By Carol Cruzan Morton
It may come as a surprise to many people that the comprehensive national health care reform bill signed into law in March contains a substantial piece on prevention and public health, including incentives to prevent chronic disease. The senior leader responsible for that section, Senator Tom Harkin from Iowa, is a long-time health and wellness policy advocate who also literally put the word “prevention” in the Centers for Disease Control and Prevention.
For these efforts and more, Senator Harkin was honored by the Harvard School of Public Health’s Nutrition Round Table with its Healthy Cup Award. The award was presented on Monday, May 17, 2010 as part of a lecture by Harkin and reception at the school.
Senator Harkin has shown “tremendous leadership over the years, putting wellness and health on the American agenda,” said Walter Willett, chair of the HSPH Department of Nutrition, who presented the award. In September 2009, Harkin succeeded the late Senator Edward Kennedy as chair of the Health, Education, Labor and Pension oversight committee.
“We couldn’t have asked for a better person to follow in this important role,” Willett said.
The Healthy Cup honors Harkin specifically for his leadership in developing policies that support and promote good nutrition, healthier lifestyles, and disease prevention, according to the citation. The award also notes his efforts to address obesity issues in children, cardiovascular disease, women’s health issues and much more in efforts to lead the way towards a healthier country.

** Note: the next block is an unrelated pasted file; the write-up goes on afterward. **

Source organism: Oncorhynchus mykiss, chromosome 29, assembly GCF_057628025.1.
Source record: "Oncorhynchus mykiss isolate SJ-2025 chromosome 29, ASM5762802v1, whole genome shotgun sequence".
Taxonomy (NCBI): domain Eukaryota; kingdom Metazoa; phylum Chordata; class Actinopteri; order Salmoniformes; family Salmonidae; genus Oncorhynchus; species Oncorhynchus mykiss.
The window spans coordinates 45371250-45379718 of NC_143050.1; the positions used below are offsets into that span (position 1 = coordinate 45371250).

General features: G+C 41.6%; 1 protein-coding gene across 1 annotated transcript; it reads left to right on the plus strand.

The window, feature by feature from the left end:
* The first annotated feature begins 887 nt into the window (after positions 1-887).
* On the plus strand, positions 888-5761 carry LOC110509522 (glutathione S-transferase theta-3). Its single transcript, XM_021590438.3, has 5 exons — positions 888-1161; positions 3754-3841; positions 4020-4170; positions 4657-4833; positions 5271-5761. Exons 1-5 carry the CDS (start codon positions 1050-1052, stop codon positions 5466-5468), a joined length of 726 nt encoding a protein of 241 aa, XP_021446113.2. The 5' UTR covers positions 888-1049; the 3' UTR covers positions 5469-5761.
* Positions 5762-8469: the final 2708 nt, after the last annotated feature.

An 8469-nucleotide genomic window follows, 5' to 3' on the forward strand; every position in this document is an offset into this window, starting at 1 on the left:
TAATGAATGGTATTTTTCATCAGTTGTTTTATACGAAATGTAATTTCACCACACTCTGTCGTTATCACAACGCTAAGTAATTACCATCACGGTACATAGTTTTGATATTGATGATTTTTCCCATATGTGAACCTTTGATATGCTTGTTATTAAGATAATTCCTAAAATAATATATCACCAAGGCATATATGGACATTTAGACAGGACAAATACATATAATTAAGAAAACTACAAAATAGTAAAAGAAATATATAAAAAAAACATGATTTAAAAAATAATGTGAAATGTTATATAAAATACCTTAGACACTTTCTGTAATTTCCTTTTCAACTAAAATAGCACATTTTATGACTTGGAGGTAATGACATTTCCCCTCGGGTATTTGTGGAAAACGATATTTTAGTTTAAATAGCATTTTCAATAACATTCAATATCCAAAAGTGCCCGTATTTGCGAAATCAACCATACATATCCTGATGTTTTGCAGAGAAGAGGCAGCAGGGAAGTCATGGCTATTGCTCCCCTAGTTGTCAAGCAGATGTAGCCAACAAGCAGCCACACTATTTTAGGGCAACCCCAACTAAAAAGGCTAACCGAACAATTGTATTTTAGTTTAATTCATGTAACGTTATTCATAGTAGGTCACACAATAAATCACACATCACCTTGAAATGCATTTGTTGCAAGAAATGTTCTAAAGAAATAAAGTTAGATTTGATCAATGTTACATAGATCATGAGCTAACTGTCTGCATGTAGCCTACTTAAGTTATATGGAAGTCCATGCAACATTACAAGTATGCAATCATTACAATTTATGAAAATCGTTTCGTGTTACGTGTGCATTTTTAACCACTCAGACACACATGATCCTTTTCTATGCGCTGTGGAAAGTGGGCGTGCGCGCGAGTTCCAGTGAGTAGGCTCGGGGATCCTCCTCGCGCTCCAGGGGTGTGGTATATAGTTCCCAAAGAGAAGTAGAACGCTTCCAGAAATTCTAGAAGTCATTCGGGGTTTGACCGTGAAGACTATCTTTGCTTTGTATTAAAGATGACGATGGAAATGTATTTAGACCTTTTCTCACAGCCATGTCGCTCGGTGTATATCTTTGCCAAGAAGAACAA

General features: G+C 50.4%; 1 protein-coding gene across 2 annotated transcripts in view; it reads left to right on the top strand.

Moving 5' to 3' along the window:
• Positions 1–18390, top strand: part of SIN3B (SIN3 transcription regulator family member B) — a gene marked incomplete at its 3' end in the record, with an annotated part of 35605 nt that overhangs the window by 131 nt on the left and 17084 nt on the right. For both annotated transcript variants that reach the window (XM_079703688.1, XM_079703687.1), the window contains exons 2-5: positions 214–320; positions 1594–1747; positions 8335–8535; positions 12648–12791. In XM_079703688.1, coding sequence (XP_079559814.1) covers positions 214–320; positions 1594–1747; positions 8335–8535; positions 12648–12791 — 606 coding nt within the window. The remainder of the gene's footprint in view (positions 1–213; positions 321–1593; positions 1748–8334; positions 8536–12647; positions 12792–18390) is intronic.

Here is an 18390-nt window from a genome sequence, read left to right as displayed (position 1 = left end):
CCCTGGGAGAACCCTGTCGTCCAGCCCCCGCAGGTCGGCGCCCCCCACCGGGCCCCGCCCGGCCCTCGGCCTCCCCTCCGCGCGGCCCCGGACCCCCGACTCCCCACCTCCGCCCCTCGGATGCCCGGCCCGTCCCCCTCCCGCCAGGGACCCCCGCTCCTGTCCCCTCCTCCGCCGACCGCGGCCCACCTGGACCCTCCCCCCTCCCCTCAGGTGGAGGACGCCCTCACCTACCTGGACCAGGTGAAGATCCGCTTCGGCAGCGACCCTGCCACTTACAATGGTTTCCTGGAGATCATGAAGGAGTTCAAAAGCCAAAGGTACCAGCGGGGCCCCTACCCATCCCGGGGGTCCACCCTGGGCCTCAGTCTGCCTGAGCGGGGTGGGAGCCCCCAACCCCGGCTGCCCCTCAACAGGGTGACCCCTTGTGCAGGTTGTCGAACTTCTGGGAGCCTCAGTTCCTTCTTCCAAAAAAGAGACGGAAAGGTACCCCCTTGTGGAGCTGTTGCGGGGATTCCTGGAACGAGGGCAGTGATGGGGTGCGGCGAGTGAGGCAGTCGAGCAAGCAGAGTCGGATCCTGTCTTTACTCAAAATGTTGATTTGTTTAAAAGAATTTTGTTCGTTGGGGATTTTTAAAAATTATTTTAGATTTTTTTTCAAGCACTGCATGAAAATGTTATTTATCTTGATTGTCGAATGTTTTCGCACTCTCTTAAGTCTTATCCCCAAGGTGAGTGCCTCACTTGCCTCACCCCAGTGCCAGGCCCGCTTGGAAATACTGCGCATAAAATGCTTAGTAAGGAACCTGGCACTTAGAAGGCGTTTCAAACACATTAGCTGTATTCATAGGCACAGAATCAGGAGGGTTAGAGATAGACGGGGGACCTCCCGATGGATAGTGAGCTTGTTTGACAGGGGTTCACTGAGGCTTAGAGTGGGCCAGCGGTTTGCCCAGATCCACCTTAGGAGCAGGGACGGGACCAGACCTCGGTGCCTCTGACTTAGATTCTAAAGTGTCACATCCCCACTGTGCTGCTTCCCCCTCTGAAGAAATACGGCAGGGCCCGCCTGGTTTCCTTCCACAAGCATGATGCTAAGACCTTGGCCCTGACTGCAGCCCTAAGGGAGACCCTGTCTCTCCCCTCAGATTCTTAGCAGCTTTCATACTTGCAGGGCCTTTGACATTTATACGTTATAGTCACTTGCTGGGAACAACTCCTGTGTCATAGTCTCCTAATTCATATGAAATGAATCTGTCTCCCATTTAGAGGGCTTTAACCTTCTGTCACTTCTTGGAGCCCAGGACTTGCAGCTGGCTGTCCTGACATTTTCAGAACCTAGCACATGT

The plane ride to Boston took only 70 minutes, but the journey to win the prestigious award took “a couple of decades,” said Harkin, who reviewed a wide-ranging array of initiatives beginning with his 1992 presidential campaign platform on health care. He focused on prevention to reign in rising Medicare expenses. “We spend colossal sums fixing people up and peanuts on prevention,” he said. “Not too many people picked up on that then.”
Over the years, Harkin said, he made some headway and ran into surprising opposition. In the 1996 farm bill, his amendment to take vending machines out of schools ran into resistance from a national parent-teacher organization, whose members use the money to support other programs, such as band uniforms. Eventually, they all compromised on putting healthier food and drinks in vending machines.
Bypassing vending machines altogether, Harkin recently expanded the Fresh Fruit and Vegetable Program that he initiated. Overcoming early opposition, the program has been giving free fresh fruits and vegetables snacks to low-income children in schools. The 2008 farm bill provided $1 billion over the next ten years, which will allow it to serve as many as 3 million low-income children.
“This is just getting going,” said Harkin, who next wants to add a provision to allow schools to buy locally grown fruits and vegetables and locally raised meat.